What is the Definition of Main Residence for Stamp Duty Land Tax
Stamp duty land tax is not charged when buying a first home, however, if you're buying another home which won’t be your permanent residence or you don’t plan to live in it, you will be liable to pay extra SDLT. The 3% surcharge is added when purchasing an additional dwelling but you might be exempt from paying it if the property you’re buying is your main residence.
The confusion arises from understanding whether the 3% SDLT surcharge can be avoided on the basis that you are ‘replacing an only or main residence’. The rules surrounding this legislation can be tricky and the various conditions to be met will depend on your personal circumstances.
What is the Definition of “Main Residence”?
A “main residence” is considered to be the property where the individual resides. If they only live at one property, then this will count as their main residence. However, if the buyer occupies more than one property, then the situation will complicate, with personal circumstances having to be considered, as it is not always simply the residence where the individual is spending most of their time.
The official Government guidance on “main residence” for SDLT purposes outlines a set of questions to consider
If the buyer is married or in a civil partnership, where does the family spend the majority of its family time?
If the individual has children, where do they go to school?
Which is the residence that the individual is registered to vote on?
Where is the individual’s working location, as well as how is the residence furnished?
Which address is used for official correspondence and where is the individual registered for GP and dentist services?
If the buyer owns a car, at which address is the vehicle registered and insured?
Which is the main address for council tax purposes?
The previous main residence will be considered as such if it’s the buyer’s main residence at the point of sale, or it was at some time during a period of 3 years before the purchase.
Replacement of Only or Main Residence Rules
An individual can avoid the 3% surcharge on additional dwellings on the basis that they are ‘replacing an only or main residence’ with the new property they are purchasing. If you meet the rules, you could potentially save yourself thousands of pounds spent on tax.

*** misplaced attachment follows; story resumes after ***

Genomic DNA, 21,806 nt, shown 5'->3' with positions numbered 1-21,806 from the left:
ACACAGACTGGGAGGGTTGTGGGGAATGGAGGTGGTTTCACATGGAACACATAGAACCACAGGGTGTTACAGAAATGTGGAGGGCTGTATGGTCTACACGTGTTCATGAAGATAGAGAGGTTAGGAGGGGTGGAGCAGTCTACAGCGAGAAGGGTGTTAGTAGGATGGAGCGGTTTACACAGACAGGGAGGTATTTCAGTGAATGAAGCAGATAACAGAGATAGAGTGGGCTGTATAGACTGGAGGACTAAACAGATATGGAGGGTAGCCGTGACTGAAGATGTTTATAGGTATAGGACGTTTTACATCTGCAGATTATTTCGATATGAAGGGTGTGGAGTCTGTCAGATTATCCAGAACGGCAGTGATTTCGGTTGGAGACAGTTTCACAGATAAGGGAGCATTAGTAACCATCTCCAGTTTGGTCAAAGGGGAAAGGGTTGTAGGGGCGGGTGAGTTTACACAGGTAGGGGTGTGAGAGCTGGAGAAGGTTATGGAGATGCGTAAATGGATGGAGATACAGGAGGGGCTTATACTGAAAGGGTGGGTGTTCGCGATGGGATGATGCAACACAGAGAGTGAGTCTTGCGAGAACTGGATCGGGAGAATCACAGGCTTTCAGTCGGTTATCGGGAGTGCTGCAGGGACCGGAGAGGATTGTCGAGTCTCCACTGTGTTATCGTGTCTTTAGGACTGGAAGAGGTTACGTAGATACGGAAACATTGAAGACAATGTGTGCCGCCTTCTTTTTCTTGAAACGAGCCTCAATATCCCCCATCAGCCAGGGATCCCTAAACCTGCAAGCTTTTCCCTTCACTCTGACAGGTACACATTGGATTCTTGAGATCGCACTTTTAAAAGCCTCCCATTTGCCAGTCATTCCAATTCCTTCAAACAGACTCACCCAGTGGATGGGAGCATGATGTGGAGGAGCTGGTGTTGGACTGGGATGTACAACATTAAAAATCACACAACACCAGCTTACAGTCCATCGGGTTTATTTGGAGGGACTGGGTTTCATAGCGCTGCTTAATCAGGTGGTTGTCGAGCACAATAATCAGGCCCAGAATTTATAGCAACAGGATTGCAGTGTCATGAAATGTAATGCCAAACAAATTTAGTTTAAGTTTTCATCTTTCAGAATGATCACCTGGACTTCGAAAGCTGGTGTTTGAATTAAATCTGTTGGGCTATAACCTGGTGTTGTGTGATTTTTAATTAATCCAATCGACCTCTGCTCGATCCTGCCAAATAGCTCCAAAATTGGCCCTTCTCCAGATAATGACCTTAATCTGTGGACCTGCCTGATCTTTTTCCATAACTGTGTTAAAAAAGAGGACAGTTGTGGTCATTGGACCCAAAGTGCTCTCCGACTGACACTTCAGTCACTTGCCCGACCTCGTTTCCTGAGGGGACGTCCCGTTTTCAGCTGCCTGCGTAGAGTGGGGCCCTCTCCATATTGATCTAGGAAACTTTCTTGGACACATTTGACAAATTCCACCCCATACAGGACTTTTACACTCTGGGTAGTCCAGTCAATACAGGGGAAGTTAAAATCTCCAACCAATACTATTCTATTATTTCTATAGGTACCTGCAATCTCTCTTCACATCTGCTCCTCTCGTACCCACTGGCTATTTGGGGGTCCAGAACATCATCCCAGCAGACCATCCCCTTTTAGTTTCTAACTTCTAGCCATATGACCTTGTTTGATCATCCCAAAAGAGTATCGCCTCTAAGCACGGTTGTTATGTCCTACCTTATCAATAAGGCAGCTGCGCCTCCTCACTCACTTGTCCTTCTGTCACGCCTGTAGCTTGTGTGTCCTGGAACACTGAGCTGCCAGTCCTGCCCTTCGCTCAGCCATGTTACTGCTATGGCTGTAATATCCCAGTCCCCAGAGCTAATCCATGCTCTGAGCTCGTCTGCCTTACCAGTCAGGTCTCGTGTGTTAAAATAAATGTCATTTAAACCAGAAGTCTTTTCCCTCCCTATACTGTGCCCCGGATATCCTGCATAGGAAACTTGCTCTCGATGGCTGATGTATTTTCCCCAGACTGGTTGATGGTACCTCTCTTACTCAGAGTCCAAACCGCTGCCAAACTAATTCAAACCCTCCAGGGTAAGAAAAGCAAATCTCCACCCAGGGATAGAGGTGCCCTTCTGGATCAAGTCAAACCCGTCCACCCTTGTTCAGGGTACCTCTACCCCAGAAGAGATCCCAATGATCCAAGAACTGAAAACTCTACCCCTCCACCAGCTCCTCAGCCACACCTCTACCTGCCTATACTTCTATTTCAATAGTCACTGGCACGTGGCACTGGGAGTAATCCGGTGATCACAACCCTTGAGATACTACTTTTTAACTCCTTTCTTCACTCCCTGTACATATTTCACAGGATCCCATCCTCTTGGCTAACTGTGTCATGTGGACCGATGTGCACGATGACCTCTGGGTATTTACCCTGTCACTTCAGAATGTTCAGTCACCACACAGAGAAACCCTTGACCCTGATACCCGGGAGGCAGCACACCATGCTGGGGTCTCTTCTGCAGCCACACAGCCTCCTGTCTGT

It is important that:
1. The buyer previously owned a home and it was their main residence (they lived there).
2. The previous home has been disposed of at the time of purchase of the new one.
3. The new property is bought with the intent to be the buyer’s main residence (they will be living there).
Purchasing Main Residence Before Selling the Old One
If the buyer still owns their previous main residence at the time of purchase of the new property intended for the main residence, the buyer will have two properties at the time of the purchase and will, therefore, be liable for the SDLT surcharge.
However, If the buyer then sells the previous main residence within 3 years, the stamp duty land tax surcharge can be reclaimed.
Married Couples Purchasing Property
For the purposes of the stamp duty land tax surcharge, couples who are married or in a civil partnership are treated as one person. This means that anything that is owned by one of the partners is considered to be jointly owned. Therefore, purchase or sale on one of their names is still relevant and could have an effect on whether the SDLT surcharge is due when purchasing a new dwelling.
In different circumstances, this will mean that sometimes married couples will have to pay the 3% surcharge when unmarried couples would not.
If you are considering an investment in additional property, or you have bought a property which will serve as your only or main residence and think SDLT has been overcharged, CapEx Associates can help with navigating the different legislation and claiming back overpaid tax. Contact us for more information on how we can help.